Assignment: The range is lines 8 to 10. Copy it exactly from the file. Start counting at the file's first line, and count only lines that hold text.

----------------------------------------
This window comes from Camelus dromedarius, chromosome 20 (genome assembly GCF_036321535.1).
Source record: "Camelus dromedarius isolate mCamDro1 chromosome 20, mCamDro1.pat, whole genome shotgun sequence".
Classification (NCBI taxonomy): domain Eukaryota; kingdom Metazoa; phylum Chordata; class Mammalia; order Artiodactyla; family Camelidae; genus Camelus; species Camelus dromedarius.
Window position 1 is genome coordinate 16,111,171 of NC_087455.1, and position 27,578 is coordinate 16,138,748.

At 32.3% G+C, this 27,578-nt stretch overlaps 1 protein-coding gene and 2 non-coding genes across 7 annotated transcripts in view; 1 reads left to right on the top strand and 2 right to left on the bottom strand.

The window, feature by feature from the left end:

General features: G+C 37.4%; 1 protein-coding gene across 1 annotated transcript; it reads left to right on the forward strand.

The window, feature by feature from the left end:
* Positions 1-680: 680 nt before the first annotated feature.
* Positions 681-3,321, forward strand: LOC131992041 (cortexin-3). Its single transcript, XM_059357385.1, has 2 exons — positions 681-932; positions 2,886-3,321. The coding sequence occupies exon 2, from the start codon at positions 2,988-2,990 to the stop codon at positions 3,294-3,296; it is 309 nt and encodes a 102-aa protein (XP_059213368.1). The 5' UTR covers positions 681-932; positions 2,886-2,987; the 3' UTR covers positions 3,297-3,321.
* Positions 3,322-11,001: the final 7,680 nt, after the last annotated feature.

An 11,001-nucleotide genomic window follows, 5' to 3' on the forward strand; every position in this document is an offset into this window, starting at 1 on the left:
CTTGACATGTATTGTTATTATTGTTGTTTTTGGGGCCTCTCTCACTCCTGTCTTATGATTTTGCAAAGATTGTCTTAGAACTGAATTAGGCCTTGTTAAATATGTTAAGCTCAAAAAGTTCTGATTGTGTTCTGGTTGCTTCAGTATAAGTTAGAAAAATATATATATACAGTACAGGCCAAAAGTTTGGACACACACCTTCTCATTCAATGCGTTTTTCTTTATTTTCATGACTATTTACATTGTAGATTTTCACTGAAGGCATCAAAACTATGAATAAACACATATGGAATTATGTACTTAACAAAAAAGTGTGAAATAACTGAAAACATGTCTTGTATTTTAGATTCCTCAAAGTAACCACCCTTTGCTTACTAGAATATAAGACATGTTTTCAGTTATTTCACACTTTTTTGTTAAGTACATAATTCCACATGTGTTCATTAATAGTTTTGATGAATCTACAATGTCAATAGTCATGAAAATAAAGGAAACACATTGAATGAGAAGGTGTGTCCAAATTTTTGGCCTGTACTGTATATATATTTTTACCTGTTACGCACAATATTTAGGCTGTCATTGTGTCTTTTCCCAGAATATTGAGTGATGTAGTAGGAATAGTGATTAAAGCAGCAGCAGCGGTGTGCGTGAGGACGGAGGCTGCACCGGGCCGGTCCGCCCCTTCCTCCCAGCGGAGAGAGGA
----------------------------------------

The window, feature by feature from the left end:
* Positions 1-680: 680 nt before the first annotated feature.
* Positions 681-3,321, forward strand: LOC131992041 (cortexin-3). Its single transcript, XM_059357385.1, has 2 exons — positions 681-932; positions 2,886-3,321. The coding sequence occupies exon 2, from the start codon at positions 2,988-2,990 to the stop codon at positions 3,294-3,296; it is 309 nt and encodes a 102-aa protein (XP_059213368.1). The 5' UTR covers positions 681-932; positions 2,886-2,987; the 3' UTR covers positions 3,297-3,321.